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Columbia’s Project for the Homeless and BSO recently held a panel on poverty and displacement in New York City. Present were representatives from all sides of the issue: an economist, an urban planner, a legislator, and social workers.

One of the most tense parts of the evening occurred when an urban studies professor at Barnard attempted to explain Columbia’s status as an “anchor institution” and its effect on Manhattanville. When pressed on that position by members of BSO and PFH—who pointed out the unfulfilled payment plan in the Community Benefits Agreement, the lack of representation from community members, and the displacement of families in Manhattanville—that faculty member cited Columbia’s mission statement and argued that it should be the University’s only source of obligation. That mission never speaks to the preservation of the Harlem community.

Instead, it claims that the University “recognizes the importance of its location in New York City and seeks to link its research and teaching to the vast resources of a great metropolis” and to “advance knowledge and learning at the highest level and to convey the products of its efforts to the world.” Yet how can the administration recognize the importance of its location while simultaneously undermining the residents who made this city a “great metropolis” long before students ever arrived on this campus? And isn’t the ethical course of action “learning at the highest level”? As a school that takes so much pride in its ability to produce globally-minded activists, shouldn’t we convey social justice to the world?

We believe it is crucial to “recognize” how Columbia gained its location in New York City. We want to critically examine the Manhattanville expansion and the means through which it has been accomplished—specifically, Columbia’s use of eminent domain. Eminent domain is just one of the many direct and indirect tactics through which long-time residents of Manhattanville have been displaced since 2003, but we speak of it specifically because it is most evocative. Just like the Morningside Gymnasium fifty years ago, it stands for a larger phenomenon: Columbia is a colony in a segregated city, and West Harlem is our ever-shrinking frontier.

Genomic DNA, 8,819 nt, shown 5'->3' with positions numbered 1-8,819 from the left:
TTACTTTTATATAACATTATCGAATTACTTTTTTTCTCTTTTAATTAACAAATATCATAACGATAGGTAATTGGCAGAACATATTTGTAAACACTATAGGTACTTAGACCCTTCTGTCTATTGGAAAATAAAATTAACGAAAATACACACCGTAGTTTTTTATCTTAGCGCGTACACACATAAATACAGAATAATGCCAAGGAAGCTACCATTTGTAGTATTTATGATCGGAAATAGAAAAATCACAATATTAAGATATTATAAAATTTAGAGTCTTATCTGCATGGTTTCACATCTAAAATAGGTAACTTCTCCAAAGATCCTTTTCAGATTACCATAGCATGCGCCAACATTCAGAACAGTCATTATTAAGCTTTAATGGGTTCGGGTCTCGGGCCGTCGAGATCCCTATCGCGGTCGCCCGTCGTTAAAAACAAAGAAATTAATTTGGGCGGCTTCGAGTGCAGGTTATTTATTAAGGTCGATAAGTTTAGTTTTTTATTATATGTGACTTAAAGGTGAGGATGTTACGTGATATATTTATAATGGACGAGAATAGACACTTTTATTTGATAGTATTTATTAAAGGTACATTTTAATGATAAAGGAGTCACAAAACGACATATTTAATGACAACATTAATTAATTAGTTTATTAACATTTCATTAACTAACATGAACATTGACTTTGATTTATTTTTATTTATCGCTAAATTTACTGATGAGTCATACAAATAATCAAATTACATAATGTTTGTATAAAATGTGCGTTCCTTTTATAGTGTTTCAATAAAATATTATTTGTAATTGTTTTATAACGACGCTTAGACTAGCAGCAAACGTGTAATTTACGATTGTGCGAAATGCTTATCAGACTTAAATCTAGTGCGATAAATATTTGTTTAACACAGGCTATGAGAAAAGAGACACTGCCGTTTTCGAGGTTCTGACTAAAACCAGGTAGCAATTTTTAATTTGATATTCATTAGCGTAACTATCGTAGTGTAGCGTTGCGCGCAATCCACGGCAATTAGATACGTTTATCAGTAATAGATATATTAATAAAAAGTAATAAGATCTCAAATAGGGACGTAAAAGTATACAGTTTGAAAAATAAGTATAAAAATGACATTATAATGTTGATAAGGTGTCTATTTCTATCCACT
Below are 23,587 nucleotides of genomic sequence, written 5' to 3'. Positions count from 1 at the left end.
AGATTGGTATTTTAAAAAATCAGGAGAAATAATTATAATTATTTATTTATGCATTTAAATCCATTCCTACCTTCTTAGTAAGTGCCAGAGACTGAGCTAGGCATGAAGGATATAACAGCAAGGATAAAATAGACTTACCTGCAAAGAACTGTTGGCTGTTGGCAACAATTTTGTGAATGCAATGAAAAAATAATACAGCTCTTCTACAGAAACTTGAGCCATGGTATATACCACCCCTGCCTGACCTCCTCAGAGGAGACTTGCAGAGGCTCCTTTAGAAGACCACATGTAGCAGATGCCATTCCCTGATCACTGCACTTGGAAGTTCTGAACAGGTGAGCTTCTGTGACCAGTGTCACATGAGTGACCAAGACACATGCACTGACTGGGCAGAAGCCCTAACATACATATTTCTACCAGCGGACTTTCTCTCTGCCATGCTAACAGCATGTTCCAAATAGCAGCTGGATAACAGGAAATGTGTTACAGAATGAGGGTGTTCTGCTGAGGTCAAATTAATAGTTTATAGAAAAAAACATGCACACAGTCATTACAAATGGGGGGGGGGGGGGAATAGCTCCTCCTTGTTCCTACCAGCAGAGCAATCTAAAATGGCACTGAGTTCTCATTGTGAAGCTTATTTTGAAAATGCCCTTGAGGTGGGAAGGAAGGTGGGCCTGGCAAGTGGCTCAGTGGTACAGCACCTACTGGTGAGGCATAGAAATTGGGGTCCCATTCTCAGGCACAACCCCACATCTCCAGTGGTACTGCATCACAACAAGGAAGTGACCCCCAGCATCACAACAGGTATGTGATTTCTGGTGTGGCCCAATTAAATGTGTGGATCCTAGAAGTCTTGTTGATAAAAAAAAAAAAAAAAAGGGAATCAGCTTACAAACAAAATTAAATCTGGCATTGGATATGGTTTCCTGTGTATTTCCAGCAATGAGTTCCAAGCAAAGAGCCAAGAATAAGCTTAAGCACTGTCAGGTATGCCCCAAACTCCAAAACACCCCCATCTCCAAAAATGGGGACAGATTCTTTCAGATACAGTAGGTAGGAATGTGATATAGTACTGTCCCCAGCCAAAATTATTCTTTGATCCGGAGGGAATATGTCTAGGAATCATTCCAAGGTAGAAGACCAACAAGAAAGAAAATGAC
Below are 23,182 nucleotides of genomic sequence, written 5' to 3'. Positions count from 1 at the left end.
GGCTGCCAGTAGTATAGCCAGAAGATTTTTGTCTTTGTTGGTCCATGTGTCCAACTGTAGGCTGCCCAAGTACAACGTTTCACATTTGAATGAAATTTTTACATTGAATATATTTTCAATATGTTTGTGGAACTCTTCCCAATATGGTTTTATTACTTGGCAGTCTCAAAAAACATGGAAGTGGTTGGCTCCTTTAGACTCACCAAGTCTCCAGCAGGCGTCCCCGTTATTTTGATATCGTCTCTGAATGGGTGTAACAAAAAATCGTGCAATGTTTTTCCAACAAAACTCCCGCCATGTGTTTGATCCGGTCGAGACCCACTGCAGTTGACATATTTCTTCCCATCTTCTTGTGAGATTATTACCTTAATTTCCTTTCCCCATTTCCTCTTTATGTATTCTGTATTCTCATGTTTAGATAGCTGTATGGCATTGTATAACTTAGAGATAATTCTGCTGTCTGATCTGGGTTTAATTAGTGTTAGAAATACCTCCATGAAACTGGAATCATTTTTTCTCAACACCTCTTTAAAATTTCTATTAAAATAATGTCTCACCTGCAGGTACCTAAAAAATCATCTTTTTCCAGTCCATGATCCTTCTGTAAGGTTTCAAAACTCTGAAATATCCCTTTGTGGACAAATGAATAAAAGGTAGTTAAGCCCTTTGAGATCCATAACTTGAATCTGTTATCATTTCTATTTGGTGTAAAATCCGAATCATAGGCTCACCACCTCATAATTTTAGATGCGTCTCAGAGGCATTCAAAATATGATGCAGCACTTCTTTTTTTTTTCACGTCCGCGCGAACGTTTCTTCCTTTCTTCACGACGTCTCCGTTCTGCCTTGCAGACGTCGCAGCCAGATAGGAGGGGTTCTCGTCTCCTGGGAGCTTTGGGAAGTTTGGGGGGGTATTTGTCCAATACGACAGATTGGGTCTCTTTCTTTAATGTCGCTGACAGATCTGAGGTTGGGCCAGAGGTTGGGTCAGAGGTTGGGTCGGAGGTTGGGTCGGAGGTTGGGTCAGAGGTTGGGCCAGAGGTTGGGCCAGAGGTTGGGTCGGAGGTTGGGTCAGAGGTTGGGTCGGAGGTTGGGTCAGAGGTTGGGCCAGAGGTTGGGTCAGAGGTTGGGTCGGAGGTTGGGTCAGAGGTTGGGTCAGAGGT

Eminent domain is a power invoked by the state to seize inhabited land—shops, apartment buildings, schools—by surveying the area and condemning it as "blighted." This concept of eminent domain emerged in the 1930s and was intended to “alleviate slum-like conditions.” However, the demarcation of areas and neighborhoods as “blighted” has led to the displacement of millions. In the 1960s, urban renewal projects commonly invoked eminent domain to displace black residents and entire black neighborhoods. In the first 23 years of the Urban Renewal Act, two-thirds of the people displaced were African-American.

The Manhattanville campus encroachment is no different. The condemnation of neighborhoods—of entire blocks full of people—and the complete disregard for the value of life and community that exists and has existed in Harlem for decades is a disgrace. It is morally repugnant, and as students of this institution, we disavow it.

What’s more: if your argument relies on a racist law, then your argument is weak. The arguments in favor of displacement and development that find their roots in Columbia’s mission statement while ignoring the injustice of eminent domain are feeble attempts at justification.

And yet it is to this same administration, the one that hides behind its own policy initiatives, that we appeal for change.

As students, we all chose to be here. Regardless of your opinion on the Manhattanville expansion or how solidified that opinion was when you signed your letter of intent, we are all part of that initiative. By being in this space, at this time, we give Columbia the social and monetary capital to invest in policies—and as such, we share in the blame.

But don’t be discouraged. We may be accomplices to these destructive initiatives, but we can redeem ourselves. It’s one thing to call for the University to change its ways—it’s another to be that change yourself. We must recognize the role we play in the expansion and take heed of that recognition. We cannot be complacent. We must take action.

We are a campus of activists. But activism alone is not enough. We must be committed to matching our advocacy with action, with service. The impacts of volunteerism are tangible and motivating—they contextualize our advocacy in a way that activism alone never could.

For too long, we’ve asked for change. Now, we will be that change ourselves. Project for the Homeless invites you to a discussion with Daniel McCarthy, CFO of Covenant House—an organization fighting child and teen homelessness—followed by a Sleep Out on Low. This event is both activism and volunteerism: We seek to raise awareness for those individuals displaced by Columbia’s expansion into Manhattanville and to raise enough money to keep one teenager from having to sleep on the streets. We emphasize the need to participate in every aspect of activism, not just by lending your voice, but by lending your service.

In the spirit of ’68, we can no longer ask for the ear of an administration that perpetuates injustice in this community using the very same legal mechanisms of injustice of the ’60s. Instead, we ask you for your ear, your voice, and your hands.

Columbia PFH is part of Community Outreach. The organization recently received the Innovation Award for its expansion from service to advocacy. It staffs two homeless shelters in the city—email if interested in volunteering.

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eminent domain 1968 Manhattanville homelessness gentrification
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